Day 4: Baked Eggs with Spinach, Bacon, and Caramelized Onions

Baked Eggs with Spinach, Bacon, and Caramelized Onions
Serves 2
ACTIVE TIME: 20 minutes
TOTAL TIME: 45 minutes

Note: You will need 1-cup ramekins to make this recipe (as pictured above), but if you don't have them you could probably use a ceramic coffee cup.

  • 3 slices of bacon 
  • 3-4 cups spinach 
  • Sourdough loaf, toasted 
  • 2 large eggs 
  • 1/3 cup of caramelized onions 
  • Kosher salt and fresh ground pepper 

Preheat oven to 400°F. Cook bacon in large skillet over medium heat until crisp; transfer to paper towels. Pour off drippings from skillet; reserve drippings. Add spinach to pan, sprinkle with salt, and toss over medium heat, 2 minutes. Transfer to strainer set over bowl to drain. Brush two 1-cup ramekins with drippings. Crumble bacon. Slice off two slices of sourdough loaf about 1" thick. Trim them to place them in the bottom of the ramekins. Divide spinach and caramelized onions among ramekins, then sprinkle bacon over, dividing equally. With back of spoon, shape well in center of each ramekin. Gently crack 1 egg into well in each ramekin, keeping yolk intact. Sprinkle with salt and pepper. Place ramekins on a baking sheet for easy handling, then put into the oven and bake until whites are just set but yolks are still runny, 16-18 minutes.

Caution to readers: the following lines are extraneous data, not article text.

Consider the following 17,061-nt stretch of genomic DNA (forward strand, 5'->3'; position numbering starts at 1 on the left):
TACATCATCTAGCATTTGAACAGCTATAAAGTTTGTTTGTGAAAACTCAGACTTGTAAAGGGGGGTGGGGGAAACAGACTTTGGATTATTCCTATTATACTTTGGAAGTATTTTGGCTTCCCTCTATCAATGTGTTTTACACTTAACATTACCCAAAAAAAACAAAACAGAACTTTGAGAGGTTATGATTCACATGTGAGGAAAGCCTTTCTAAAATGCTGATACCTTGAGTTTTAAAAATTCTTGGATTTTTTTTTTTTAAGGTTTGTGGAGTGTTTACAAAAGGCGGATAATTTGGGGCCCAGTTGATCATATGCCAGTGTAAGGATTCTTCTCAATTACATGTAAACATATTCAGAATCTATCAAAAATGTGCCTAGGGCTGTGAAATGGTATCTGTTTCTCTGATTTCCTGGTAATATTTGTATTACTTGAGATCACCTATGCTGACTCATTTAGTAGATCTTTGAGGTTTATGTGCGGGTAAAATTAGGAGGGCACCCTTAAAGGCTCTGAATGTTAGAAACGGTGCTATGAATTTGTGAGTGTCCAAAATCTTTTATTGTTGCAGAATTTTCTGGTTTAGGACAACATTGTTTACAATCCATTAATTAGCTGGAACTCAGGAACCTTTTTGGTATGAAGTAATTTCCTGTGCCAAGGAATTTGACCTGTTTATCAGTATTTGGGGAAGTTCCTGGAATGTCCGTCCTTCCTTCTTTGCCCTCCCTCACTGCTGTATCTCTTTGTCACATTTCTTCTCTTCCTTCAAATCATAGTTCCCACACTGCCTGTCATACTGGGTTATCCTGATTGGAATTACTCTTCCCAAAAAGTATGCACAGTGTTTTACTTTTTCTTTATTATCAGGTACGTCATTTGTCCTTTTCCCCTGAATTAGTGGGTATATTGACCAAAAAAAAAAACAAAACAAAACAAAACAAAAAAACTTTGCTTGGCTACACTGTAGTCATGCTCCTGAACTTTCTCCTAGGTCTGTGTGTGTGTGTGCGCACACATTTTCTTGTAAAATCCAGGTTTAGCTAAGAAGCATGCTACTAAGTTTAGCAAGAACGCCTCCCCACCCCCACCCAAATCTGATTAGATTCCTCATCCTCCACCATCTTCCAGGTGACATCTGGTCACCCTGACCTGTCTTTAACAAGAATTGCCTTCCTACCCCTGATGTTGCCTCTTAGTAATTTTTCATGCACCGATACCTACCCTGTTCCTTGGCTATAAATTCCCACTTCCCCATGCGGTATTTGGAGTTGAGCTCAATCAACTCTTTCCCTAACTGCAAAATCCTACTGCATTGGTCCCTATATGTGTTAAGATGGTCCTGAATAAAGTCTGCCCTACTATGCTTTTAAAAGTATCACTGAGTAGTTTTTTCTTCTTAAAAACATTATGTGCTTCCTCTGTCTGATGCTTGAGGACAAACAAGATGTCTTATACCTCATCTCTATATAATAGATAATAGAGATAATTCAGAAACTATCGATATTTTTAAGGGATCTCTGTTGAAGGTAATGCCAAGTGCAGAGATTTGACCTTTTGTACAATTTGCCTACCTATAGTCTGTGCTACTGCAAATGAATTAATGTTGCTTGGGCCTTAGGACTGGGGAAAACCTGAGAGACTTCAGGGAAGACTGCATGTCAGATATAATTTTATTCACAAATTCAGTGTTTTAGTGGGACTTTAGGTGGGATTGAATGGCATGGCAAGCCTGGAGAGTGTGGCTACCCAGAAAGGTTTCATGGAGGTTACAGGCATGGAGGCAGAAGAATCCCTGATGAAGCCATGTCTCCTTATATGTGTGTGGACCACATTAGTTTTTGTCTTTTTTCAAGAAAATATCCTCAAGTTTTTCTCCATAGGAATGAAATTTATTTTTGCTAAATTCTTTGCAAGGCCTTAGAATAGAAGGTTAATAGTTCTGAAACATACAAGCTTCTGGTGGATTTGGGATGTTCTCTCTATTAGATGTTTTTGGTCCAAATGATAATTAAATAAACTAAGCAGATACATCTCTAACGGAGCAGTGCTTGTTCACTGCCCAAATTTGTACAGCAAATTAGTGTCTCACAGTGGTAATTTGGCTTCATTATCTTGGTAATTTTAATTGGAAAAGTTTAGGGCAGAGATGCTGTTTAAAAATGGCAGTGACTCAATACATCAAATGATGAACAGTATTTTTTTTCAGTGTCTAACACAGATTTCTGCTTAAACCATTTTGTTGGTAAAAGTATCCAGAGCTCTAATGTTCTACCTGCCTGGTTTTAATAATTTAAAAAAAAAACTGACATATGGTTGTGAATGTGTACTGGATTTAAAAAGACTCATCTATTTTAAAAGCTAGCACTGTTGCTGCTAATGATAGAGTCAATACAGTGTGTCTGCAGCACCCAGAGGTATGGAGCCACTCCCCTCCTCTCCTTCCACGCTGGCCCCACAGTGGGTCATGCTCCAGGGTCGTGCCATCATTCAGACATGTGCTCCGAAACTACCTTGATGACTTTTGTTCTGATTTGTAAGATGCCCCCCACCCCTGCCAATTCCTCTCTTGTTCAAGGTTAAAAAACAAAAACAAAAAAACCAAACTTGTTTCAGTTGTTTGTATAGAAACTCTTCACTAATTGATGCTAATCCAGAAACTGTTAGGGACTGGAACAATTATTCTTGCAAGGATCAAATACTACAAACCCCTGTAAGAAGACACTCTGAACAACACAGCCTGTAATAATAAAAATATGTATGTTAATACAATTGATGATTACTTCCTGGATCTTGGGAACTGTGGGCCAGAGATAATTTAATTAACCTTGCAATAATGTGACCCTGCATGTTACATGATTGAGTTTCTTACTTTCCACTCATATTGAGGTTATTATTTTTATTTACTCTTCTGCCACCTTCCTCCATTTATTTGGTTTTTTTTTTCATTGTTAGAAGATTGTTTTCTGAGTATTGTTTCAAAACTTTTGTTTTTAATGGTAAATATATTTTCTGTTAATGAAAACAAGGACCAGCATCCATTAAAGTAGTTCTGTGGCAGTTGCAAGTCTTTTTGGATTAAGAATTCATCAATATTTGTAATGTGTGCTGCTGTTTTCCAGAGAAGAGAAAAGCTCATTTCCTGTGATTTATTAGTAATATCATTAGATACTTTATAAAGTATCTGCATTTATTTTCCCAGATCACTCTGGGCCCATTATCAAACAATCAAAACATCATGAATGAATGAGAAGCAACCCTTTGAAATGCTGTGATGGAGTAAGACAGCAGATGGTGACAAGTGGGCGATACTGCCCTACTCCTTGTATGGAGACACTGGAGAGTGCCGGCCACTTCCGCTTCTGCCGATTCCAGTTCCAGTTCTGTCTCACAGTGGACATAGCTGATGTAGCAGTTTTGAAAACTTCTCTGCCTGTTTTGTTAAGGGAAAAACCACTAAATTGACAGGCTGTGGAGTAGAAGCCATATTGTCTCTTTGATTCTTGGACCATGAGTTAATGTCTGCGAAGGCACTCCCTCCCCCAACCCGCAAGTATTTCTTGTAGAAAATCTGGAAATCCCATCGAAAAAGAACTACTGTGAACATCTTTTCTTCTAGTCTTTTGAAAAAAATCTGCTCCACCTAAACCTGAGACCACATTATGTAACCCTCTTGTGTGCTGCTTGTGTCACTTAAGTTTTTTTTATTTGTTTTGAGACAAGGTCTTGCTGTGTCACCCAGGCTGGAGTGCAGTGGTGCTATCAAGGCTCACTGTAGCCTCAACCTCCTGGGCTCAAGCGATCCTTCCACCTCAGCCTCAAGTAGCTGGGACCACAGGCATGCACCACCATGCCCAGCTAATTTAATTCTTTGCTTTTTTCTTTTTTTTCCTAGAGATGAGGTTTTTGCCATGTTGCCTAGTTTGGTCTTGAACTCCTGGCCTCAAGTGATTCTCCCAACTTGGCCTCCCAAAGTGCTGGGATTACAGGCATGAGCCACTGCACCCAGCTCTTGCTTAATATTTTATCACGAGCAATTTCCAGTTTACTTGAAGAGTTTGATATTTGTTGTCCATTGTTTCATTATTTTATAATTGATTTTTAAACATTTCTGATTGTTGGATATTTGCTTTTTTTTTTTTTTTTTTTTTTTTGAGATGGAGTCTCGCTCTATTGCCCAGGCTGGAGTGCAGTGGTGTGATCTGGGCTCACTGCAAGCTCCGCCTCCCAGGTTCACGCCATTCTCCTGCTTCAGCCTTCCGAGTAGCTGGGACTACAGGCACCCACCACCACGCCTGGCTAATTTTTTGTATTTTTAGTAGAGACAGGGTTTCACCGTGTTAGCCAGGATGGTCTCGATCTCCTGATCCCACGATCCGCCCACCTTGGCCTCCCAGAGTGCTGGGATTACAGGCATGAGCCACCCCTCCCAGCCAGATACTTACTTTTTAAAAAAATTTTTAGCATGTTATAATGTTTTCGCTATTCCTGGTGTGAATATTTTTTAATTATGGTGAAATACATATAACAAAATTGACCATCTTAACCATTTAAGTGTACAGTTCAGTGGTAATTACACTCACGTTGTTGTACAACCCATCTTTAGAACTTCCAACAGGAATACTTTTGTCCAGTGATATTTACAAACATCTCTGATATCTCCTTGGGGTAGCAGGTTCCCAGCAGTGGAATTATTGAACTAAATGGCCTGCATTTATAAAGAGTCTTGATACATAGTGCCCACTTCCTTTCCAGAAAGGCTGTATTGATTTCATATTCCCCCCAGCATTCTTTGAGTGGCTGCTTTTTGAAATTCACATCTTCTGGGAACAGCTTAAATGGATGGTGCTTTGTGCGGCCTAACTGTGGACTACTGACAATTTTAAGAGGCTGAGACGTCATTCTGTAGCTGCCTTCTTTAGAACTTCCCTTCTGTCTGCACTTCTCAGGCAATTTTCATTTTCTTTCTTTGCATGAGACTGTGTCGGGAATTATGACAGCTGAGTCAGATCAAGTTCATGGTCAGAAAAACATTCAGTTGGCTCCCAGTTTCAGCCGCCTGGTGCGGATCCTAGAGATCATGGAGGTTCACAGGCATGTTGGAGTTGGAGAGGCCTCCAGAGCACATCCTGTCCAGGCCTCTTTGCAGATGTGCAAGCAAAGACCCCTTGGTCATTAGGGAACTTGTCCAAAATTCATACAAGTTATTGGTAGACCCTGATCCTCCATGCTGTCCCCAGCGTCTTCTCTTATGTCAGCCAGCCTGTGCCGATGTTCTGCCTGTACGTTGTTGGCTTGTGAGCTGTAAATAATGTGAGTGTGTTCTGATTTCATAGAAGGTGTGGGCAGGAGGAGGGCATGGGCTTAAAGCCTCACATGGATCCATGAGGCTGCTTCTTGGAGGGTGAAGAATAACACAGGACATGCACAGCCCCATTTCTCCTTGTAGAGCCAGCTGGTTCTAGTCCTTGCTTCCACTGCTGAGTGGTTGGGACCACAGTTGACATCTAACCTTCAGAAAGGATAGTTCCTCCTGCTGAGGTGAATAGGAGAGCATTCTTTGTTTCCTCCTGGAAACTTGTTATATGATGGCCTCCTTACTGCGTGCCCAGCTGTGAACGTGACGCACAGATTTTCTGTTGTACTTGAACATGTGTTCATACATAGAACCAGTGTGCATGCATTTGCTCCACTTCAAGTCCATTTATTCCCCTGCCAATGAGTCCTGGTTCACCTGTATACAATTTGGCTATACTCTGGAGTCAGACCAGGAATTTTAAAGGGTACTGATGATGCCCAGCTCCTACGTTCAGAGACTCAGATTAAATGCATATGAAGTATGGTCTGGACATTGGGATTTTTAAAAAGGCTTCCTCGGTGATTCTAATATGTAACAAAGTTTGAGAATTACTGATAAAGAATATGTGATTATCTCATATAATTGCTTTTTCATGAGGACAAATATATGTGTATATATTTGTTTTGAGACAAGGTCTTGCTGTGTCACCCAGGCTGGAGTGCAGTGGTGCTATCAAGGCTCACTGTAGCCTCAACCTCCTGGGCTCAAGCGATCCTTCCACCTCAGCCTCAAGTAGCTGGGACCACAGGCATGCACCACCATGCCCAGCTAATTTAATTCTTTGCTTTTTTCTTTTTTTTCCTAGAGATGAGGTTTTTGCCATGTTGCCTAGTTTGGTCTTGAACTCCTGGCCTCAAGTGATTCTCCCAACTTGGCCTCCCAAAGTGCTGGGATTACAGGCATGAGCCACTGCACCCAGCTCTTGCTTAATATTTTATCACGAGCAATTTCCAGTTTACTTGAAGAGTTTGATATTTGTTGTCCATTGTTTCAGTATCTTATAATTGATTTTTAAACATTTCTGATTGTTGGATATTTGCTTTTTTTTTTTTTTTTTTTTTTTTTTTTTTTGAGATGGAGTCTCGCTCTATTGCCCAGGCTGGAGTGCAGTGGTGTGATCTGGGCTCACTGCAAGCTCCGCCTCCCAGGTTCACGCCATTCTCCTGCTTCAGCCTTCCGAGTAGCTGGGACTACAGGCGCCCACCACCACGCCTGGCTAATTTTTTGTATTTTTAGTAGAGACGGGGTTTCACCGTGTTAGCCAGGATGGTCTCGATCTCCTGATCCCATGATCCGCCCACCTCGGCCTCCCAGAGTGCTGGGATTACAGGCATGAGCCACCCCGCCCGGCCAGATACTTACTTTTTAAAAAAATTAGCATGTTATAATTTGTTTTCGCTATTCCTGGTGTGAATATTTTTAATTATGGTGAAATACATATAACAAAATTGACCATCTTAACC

Wednesday, March 13, 2013

Day 3: Bacon and Brussels Sprout “Pizzas”

Bacon and Brussels Sprout “Pizzas”
Serves 2
ACTIVE TIME: 45 minutes
TOTAL TIME: 45 minutes

  • 1 tablespoon olive oil 
  • 1 large yellow onion, halved lengthwise, thinly sliced crosswise 
  • 4 slices of bacon cut into 1/2" pieces 
  • 1 loaf of sourdough bread 
  • 4 Brussels sprouts, halved and sliced thinly crosswise 
  • 1 cup of shredded mozzarella 
  • Kosher salt

Heat oil in skillet over medium heat. Add onions and sauté over low heat, stirring occasionally, until golden, about 45 minutes. (You don't necessarily have to go that long. You can crank up the heat and stir more often. But the longer / lower the heat, the more flavor they will develop.)